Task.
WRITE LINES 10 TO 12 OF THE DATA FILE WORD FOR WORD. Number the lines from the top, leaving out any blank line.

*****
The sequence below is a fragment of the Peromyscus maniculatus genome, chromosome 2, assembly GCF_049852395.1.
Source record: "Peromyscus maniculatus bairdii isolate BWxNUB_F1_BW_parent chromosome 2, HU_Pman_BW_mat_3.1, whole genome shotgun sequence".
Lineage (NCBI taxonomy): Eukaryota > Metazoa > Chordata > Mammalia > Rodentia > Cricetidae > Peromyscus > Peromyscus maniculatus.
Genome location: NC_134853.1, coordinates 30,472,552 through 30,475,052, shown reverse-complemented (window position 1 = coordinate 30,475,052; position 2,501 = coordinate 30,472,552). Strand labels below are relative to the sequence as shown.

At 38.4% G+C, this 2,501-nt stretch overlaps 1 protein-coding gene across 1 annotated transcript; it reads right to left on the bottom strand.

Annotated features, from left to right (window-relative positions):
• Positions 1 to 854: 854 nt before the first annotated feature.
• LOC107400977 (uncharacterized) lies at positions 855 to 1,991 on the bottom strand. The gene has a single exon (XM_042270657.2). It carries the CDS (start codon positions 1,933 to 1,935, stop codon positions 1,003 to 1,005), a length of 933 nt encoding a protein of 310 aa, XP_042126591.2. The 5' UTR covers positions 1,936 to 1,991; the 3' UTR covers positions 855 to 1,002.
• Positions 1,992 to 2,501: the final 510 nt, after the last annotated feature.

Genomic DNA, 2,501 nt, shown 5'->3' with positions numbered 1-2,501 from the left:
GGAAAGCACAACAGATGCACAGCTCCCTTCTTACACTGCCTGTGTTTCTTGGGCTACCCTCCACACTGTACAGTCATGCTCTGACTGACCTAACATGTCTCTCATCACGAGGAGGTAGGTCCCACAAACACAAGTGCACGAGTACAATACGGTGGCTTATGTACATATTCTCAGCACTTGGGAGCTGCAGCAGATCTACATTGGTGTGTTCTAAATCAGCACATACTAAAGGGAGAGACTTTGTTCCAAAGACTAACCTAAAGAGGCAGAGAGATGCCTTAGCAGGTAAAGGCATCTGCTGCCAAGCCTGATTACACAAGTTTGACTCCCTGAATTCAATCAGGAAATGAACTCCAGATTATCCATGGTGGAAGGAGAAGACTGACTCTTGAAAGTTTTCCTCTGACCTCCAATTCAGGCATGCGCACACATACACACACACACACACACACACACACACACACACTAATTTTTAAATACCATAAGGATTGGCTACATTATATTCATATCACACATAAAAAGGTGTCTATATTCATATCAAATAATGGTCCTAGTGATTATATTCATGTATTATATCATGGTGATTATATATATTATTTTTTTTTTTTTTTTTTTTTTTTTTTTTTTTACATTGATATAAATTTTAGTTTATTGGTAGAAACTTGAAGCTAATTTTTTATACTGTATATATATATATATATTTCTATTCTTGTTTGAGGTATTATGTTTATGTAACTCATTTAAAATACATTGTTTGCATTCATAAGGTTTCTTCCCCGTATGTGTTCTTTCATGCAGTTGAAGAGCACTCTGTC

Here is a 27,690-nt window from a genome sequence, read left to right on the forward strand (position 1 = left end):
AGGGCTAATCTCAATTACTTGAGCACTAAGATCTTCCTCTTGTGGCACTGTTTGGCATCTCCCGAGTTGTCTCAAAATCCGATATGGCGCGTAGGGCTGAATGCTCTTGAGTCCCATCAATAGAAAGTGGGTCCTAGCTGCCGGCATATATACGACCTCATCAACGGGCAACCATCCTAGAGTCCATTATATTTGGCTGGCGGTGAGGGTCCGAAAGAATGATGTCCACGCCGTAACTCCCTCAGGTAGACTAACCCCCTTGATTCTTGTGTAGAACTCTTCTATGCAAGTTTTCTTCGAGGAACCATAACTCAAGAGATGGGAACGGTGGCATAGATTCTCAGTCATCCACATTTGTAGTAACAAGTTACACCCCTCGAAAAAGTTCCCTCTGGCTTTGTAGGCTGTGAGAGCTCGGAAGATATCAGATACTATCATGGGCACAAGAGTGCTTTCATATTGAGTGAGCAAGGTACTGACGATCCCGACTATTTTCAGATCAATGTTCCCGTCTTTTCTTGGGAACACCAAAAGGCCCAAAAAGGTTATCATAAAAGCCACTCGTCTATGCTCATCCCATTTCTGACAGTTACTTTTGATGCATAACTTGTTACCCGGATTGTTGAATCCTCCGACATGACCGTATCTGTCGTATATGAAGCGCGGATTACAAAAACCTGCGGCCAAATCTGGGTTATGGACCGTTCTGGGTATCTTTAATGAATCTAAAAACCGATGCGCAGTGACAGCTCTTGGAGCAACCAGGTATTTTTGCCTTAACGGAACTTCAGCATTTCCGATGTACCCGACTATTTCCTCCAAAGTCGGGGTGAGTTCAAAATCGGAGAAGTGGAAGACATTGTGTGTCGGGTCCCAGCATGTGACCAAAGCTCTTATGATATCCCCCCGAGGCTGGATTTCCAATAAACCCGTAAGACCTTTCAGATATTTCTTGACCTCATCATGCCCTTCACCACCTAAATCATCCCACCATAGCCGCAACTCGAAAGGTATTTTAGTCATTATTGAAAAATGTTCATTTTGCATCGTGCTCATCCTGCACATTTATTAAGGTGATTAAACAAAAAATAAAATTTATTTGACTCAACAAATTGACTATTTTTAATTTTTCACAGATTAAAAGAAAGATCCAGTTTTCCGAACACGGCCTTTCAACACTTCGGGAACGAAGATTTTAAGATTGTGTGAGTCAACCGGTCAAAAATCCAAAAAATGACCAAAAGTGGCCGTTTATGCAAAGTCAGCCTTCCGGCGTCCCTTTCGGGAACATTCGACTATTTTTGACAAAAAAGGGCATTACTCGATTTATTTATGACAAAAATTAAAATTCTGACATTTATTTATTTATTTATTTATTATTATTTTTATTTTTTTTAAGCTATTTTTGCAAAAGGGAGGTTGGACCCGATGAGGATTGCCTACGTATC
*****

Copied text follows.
Genomic DNA, 2,501 nt, shown 5'->3' with positions numbered 1-2,501 from the left:
GGAAAGCACAACAGATGCACAGCTCCCTTCTTACACTGCCTGTGTTTCTTGGGCTACCCTCCACACTGTACAGTCATGCTCTGACTGACCTAACATGTCTCTCATCACGAGGAGGTAGGTCCCACAAACACAAGTGCACGAGTACAATACGGTGGCTTATGTACATATTCTCAGCACTTGGGAGCTGCAGCAGATCTACATTGGTGTGTTCTAAATCAGCACATACTAAAGGGAGAGACTTTGTTCCAAAGACTAACCTAAAGAGGCAGAGAGATGCCTTAGCAGGTAAAGGCATCTGCTGCCAAGCCTGATTACACAAGTTTGACTCCCTGAATTCAATCAGGAAATGAACTCCAGATTATCCATGGTGGAAGGAGAAGACTGACTCTTGAAAGTTTTCCTCTGACCTCCAATTCAGGCATGCGCACACATACACACACACACACACACACACACACACACACACTAATTTTTAAATACCATAAGGATTGGCTACATTATATTCATATCACACATAAAAAGGTGTCTATATTCATATCAAATAATGGTCCTAGTGATTATATTCATGTATTATATCATGGTGATTATATATATTATTTTTTTTTTTTTTTTTTTTTTTTTTTTTTTTACATTGATATAAATTTTAGTTTATTGGTAGAAACTTGAAGCTAATTTTTTATACTGTATATATATATATATATTTCTATTCTTGTTTGAGGTATTATGTTTATGTAACTCATTTAAAATACATTGTTTGCATTCATAAGGTTTCTTCCCCGTATGTGTTCTTTCATGCAGTTGAAGAGCACTCTGTC

Here is a 27,690-nt window from a genome sequence, read left to right on the forward strand (position 1 = left end):